Blood lead level measurement

All examined participants aged 1–11 years old and a one-half sample from participants aged 12 years and older were eligible for blood lead testing. Lead in whole blood was measured using inductively coupled plasma mass spectrometry (ICP-MS). The limit of detection (LOD) was 0.07 µg/dl, and concentrations below the detection limit were substituted with LOD divided by the square root of 2.

QA/QC procedure

Blood collection occurred at an NHANES mobile examination center (MEC), where quality assurance and quality control procedures were carried out. These procedures were conducted not only in the MEC but also in contract and CDC laboratories responsible for measuring serum cotinine and blood lead levels (BLL). Comprehensive descriptions of these procedures have been provided in other studies [23].


Age, gender, central obesity, race/ethnicity (non-Hispanic White, non-Hispanic Black, Hispanic, other), and education of the household reference person (< high school, high school or some college, and ≥ college graduate) were included as covariates. Age was categorized into four groups (6–10, 11–15, and 16–19 years old). Central obesity was defined as having a ratio of waist circumference to height greater than 0.5, which is known to be a more predictive and reliable obesity indicator [22]. The family socioeconomic status was established by categorizing the poverty income ratio (PIR) as < 1.3, 1.3–3.5, and > 3.5. PIR is the ratio of the family’s income to its appropriate poverty threshold as defined by the US Census Bureau.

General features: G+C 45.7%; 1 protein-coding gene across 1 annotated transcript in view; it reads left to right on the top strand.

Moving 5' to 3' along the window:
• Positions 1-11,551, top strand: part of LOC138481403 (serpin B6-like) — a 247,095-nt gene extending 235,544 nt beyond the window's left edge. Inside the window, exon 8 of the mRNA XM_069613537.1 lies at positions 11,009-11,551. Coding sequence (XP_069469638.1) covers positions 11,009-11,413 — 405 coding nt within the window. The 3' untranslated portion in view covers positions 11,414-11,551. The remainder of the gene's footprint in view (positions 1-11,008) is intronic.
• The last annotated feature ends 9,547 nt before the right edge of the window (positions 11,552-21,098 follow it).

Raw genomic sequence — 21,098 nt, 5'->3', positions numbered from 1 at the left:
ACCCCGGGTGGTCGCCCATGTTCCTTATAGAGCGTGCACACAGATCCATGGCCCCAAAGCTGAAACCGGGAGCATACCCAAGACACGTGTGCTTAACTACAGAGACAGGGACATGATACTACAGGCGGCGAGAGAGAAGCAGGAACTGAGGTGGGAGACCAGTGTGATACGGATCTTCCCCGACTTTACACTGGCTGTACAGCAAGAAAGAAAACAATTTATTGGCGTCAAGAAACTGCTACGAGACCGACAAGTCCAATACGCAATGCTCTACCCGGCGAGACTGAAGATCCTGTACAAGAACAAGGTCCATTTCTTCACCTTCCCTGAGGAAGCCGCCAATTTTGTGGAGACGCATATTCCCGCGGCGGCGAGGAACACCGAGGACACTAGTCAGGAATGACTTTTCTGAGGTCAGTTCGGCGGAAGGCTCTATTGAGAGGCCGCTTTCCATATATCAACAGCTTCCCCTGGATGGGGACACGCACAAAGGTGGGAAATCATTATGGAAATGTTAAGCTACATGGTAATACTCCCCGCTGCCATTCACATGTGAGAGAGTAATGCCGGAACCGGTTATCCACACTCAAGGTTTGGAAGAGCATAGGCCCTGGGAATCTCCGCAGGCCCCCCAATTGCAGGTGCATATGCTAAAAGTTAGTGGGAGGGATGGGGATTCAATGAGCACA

Statistical analysis

SAS version 9.4 (SAS Institute, Inc, Cary, North Carolina) was used for statistical analyses to account for the complex sampling design and sampling weights in NHANES. Descriptive statistics, including frequencies, percentages, medians, and interquartile ranges of BLLs, were calculated for all levels of each variable, and the association between BLLs and other demographic characteristics was estimated. A Chi-square test was used to evaluate the relationship between the covariates, serum cotinine levels, and participant BLLs. Linear regression was performed to investigate the relationship between serum cotinine levels and BLLs was investigated using linear regression and the geometric means (GMs) and the ratios of GMs were estimated, adjusting for all covariates. The ratio of GMs was estimated by dividing the geometric mean of blood lead levels in a selected category by the geometric mean of blood lead levels in the reference category. Statistical significance was declared if a p-value was less than 0.05.


Table 1 shows serum cotinine level distribution among children and adolescents in the US. The percentage of participants with detectable serum cotinine levels (greater than 0.03 ng/ml) was highest in non-Hispanic Black participants, those with central obesity, those with less than high school education, and those with a poverty-to-income ratio of < 1.3. Among 2,815 participants, the median BLL increased with an increasing serum cotinine level.